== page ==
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Hex Magazine ∼ Loaf Feast News 2011‏

Hex Magazine ∼ Loaf Feast News 2011‏

Feast of Bread 2011

Leather Bound Limited Edition of Issues #5-8 + CD!

An edition of 13, and signed by the artisan (Jason Hovatter) and editors of Hex. One copy is very, very special (see photograph below).
Each copy is $100 + shipping, except the special edition which is $150 + shipping. If you want to order send me an email:
[email protected]. It’s first come…first serve!
Note: Issue #5 is sold out…this is a small reprint run.
All proceeds go to Hex Press to support its continued effort to provide folks with an excellent volunteer-based, community-supported, not-for-profit publication.

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And don’t forget: the much anticipated Hex Folk Market (www.hexfolkmarket.com) is here! Join our online market community in celebration of folk ways and sustainable living. Browse through our selection of international merchants or set up your own shop for free!

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Rest at Harvest by William-Adolphe Bouguereau, 1825-1905

Harvest Month

August has arrived! For Heathen Households it’s time for celebrating Frey Faxi — or Lammas, Loaf Mass, Harvest, Weed Month, Hay Month, Maed–Month and more, depending on what Heathen tradition you may follow.

As the harvest season begins I’m getting some great hauls from the garden: squash, cucumbers, peppers, and grapes this week. However, when I think of the Harvest season and Heathenry, it is grains that come to mind. Grains were important to the Heathen Hearth for both animal and human nutrition. They were also a food grown at home that, when properly stored, could be saved for future use, even for many years.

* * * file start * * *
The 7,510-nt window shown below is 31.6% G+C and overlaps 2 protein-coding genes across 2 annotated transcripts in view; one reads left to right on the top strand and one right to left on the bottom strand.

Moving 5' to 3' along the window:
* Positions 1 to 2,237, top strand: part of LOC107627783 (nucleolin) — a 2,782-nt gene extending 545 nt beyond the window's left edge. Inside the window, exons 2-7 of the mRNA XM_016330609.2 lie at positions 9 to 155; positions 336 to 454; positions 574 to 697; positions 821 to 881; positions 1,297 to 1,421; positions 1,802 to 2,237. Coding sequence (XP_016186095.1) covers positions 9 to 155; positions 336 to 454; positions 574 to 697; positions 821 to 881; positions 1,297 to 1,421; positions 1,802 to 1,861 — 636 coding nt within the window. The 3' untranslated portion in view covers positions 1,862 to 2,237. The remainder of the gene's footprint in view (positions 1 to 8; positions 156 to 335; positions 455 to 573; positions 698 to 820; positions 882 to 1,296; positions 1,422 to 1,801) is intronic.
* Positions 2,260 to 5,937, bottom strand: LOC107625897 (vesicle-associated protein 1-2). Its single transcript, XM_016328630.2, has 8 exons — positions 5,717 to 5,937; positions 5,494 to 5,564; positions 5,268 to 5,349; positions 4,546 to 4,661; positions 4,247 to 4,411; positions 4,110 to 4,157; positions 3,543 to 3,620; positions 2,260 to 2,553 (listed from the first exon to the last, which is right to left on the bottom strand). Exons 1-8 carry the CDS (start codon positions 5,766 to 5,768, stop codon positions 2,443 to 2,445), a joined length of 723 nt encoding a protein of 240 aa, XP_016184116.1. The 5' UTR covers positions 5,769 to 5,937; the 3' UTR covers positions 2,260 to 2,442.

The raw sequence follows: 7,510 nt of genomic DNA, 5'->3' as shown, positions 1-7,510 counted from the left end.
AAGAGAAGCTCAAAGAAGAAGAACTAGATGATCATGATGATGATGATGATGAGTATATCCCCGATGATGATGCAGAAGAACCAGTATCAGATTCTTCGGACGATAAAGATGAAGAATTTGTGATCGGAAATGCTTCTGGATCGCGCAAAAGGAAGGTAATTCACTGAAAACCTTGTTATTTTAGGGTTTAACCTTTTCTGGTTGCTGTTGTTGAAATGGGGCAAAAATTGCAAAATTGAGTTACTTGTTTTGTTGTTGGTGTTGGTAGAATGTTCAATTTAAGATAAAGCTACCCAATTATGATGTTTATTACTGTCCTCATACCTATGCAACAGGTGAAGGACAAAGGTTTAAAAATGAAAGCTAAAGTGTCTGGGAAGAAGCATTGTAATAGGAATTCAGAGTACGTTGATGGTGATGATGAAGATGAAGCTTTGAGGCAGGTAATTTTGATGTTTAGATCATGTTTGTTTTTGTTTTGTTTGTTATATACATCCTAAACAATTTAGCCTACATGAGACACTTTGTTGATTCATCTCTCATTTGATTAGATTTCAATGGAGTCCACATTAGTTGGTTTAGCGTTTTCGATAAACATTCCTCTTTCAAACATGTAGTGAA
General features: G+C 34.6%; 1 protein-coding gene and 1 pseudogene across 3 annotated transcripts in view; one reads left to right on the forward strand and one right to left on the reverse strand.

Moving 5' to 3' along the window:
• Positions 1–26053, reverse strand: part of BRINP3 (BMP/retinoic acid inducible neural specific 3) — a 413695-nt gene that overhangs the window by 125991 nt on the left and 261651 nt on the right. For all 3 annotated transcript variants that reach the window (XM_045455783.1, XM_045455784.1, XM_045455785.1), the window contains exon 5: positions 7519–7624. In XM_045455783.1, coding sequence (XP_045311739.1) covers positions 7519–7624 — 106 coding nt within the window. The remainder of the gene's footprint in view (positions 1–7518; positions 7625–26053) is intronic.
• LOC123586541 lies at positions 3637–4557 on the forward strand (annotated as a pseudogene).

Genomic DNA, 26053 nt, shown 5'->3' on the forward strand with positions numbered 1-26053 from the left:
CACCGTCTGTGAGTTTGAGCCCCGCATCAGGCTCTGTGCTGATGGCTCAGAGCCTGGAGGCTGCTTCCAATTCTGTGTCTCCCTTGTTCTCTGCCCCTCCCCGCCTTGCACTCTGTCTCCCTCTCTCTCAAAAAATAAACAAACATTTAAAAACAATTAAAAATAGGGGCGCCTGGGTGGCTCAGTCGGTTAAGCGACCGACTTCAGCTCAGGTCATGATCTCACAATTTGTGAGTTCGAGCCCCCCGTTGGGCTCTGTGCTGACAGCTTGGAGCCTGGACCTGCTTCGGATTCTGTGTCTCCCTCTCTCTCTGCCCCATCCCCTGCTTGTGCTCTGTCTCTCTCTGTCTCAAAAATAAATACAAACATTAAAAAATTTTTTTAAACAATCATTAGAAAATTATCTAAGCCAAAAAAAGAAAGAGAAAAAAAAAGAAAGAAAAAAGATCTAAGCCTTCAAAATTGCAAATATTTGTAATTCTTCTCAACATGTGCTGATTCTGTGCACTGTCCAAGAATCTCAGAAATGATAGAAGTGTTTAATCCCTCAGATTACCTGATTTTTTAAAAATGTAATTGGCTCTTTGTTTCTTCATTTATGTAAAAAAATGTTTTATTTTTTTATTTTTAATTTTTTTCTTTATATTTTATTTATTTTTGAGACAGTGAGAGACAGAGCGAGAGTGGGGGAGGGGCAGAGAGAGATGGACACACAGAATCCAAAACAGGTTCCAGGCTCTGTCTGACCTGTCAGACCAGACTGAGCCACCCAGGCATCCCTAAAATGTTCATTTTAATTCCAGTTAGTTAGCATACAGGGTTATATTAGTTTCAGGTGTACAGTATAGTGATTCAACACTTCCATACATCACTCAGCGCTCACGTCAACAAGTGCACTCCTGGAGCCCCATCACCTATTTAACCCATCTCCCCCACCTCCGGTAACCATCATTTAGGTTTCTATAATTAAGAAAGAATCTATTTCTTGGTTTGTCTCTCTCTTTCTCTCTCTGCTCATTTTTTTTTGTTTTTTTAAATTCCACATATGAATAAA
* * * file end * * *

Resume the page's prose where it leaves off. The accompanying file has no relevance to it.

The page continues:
The Old World Heathens didn’t consume just any old grains, however. They specifically ate whole grains, which today many of us lack in our diets.

A Brief History of Grains

12,000 BCE: Cereal grains grown in the Fertile Crescent; these “Neolithic founder crops” included emmer wheat, einkorn wheat, and barley.
8,000 BCE: Evidence of grain and flat bread use in Egypt.
1,050 BCE: Barley and Oats are grown in southern England.
500 BCE: Wheat becomes more popular in Britain.
500 CE: Saxons and Danes introduce rye to Britain, where dark rye bread soon becomes a staple.
500 CE: British bakers began to sell breads and create guilds. This led to regulations regarding price and weight.
1,066 CE: Hair sieves were first used to sift grains more efficiently, ultimately leading to varying degrees of “refined” white (fiberless) flours and breads.
2,011 CE: Grains are a worldwide staple, but almost universally in heavily refined, denatured forms.

Today most of us consume grains on a regular basis. We have a whole aisle in the grocery store full of ready-made cereals, and another offering a variety of plastic wrapped breads. There’s no denying the influence of the US Food Pyramid, which until recently recommended that we consume 6 to 11 servings of breads, cereals, rice, and/or pasta a day.

Unfortunately many of the grains we eat today are industrially refined and processed in health-damaging ways, and we’ve wandered far from the way our ancestors consumed them. Even products labeled “whole grain” are sometimes not what they seem. The first ingredient may be “whole wheat” as you look further down the list of ingredients you might find other fiber products have been added. Unless the label states 100% whole wheat it probably isn’t (and you should probably avoid it).

So what distinguishes whole grains? Well, they contain three parts. Firstly the bran, the outside coating or shell which contains fiber, vitamins, and minerals. Then the endosperm, a complex carbohydrate wrapped in protein. Finally the germ, which is the seed and capable of sprouting; this contains fat, protein, and vitamins.

Most readily available grain products these days lack the bran and germ, which have been “refined” out. This results in a loss of valuable nutrients, fiber, and antioxidants that our body needs. Such flour is therefore “enriched:” token nutrients are added to replace the lost nutrition, albeit not always in a form that can actually be digested. Refined grains can also have detrimental effects on blood sugar and insulin regulation, but that’s beyond the scope of this article.